UK/Europe Content

The Outlook for Metal Prices and British Steel Following Brexit


After a weekend of political turmoil in both the U.K. and for European Union leaders, focus shifted Monday back to the economy and business impact of the Brexit vote. As procurement and supply chain professionals start to assess their situations and consider the short- and long-term consequences of the decision, our sister site MetalMiner has released its preliminary analysis on where metal prices could head, what the future of British steel looks like and how the backlash against immigration could affect construction and metals production.

Brexit Roundup: 6 Implications for Procurement


The U.K.’s decision to leave the E.U. roiled markets Friday, pummeling the pound and sending commodities linked to economic growth into a slump. As the dust clears and businesses start to consider the long, uncertain road ahead, Spend Matters has gathered its live coverage from contributors in England to explain the top six implications for procurement and supply chain organizations. Stay tuned throughout the week for expert analysis on the impact to direct materials purchasing, sourcing and supplier management considerations and much more.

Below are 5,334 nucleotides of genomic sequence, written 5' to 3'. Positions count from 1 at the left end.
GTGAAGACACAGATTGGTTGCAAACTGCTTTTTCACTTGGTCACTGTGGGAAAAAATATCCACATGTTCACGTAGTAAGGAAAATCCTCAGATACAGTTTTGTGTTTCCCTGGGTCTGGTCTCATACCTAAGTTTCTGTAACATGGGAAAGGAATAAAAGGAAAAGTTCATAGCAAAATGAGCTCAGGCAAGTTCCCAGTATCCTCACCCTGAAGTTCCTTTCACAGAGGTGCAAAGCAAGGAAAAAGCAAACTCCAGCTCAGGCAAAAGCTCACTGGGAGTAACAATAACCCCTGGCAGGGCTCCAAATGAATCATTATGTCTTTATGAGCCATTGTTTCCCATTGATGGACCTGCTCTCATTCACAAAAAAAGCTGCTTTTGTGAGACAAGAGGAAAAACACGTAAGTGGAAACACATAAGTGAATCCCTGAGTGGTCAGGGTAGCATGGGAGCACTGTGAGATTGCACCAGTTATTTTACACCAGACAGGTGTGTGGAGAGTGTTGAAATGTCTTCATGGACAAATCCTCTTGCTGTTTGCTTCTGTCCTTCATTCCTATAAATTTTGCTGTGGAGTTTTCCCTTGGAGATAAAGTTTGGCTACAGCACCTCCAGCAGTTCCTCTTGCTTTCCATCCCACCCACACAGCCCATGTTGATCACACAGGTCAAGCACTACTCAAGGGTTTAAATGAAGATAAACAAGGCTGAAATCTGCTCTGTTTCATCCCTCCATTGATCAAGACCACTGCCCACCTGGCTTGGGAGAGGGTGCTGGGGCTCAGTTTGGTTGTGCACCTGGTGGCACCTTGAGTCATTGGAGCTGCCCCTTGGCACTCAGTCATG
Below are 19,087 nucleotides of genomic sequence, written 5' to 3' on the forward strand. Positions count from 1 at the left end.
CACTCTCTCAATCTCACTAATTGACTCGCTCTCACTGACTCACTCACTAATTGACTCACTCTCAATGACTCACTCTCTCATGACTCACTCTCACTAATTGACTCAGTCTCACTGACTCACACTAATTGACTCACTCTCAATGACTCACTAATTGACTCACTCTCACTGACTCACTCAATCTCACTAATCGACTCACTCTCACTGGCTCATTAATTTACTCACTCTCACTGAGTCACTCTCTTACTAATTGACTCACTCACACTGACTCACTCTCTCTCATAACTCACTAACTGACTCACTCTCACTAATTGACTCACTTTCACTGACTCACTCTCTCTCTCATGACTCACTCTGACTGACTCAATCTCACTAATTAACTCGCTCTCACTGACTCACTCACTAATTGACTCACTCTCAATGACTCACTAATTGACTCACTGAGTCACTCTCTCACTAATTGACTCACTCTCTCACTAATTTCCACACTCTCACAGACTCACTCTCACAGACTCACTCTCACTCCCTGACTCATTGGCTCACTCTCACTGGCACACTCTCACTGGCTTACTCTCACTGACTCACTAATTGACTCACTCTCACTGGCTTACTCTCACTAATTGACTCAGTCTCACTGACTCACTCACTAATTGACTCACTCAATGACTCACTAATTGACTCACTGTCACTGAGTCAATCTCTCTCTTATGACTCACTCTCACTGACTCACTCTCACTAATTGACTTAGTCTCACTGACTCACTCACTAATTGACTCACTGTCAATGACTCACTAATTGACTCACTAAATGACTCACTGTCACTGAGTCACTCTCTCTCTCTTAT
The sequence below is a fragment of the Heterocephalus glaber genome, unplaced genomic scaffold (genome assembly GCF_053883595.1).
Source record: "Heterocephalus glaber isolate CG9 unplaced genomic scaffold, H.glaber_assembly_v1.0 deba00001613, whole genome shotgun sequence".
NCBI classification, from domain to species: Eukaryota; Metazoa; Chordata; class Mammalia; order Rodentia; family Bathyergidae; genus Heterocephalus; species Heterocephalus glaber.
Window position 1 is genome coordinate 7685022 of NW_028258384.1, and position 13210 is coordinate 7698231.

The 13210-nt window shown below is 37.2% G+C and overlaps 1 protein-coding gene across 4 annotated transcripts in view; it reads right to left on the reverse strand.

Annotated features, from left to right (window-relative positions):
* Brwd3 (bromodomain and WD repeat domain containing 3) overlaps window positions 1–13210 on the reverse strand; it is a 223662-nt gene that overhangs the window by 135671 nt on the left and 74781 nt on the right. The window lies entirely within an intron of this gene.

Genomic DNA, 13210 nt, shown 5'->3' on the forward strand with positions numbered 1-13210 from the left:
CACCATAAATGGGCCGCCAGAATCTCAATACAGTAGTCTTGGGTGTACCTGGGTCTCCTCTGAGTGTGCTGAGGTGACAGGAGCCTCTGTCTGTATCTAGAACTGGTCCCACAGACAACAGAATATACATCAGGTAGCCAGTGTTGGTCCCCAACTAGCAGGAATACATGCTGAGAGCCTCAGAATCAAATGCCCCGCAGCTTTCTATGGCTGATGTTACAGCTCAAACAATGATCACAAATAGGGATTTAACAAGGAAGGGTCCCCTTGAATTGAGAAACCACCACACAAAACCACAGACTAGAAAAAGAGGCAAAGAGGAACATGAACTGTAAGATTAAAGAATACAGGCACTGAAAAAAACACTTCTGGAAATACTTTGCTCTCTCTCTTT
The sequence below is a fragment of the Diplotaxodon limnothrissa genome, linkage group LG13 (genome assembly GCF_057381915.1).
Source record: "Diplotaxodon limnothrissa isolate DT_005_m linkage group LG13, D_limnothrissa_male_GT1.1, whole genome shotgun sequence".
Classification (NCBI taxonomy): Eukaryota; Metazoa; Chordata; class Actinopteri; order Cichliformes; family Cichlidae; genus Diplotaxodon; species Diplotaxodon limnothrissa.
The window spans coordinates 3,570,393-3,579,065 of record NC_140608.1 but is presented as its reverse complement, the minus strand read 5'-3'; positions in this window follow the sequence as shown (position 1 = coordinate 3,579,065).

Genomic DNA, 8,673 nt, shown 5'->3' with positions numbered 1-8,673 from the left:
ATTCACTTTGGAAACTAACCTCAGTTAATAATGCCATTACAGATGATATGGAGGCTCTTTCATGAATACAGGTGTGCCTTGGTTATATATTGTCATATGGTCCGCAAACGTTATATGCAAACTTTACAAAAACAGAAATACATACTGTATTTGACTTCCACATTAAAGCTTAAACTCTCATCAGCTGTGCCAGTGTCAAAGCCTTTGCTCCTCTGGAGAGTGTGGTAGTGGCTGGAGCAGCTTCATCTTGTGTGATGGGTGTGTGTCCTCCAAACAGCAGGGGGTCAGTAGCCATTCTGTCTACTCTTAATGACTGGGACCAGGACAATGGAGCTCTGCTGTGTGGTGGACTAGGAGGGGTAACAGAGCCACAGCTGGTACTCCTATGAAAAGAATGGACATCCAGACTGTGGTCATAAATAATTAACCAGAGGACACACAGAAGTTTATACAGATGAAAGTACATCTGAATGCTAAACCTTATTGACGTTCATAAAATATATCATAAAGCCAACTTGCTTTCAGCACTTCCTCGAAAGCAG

What Have We Done: A Letter from England


Greetings from a slightly stunned U.K., which Friday morning felt like a guest waking up with one shoe missing, a hangover and a vague sense that something bad happened at the party last night. Something very bad. Procurement folk will be scrambling already to work out what exactly the U.K. voting to leave the E.U. means, and the whole Spend Matters team will have more analysis to come.

Another Field on the Supplier Information Management Dashboard? [PRO]

Last week, the UK Government announced that public sector buyers should start taking into account the track record of potential suppliers in terms of tax avoidance when they make supplier selection decisions. That is perhaps not quite as dramatic as it first sounds. There has been the ability under EU procurement regulations for many years to exclude firms who have evaded tax, just as you can rule out firms who are bankrupt or whose directors have criminal records (in some cases at least). But this new announcement has pushed the issue up the agenda considerably.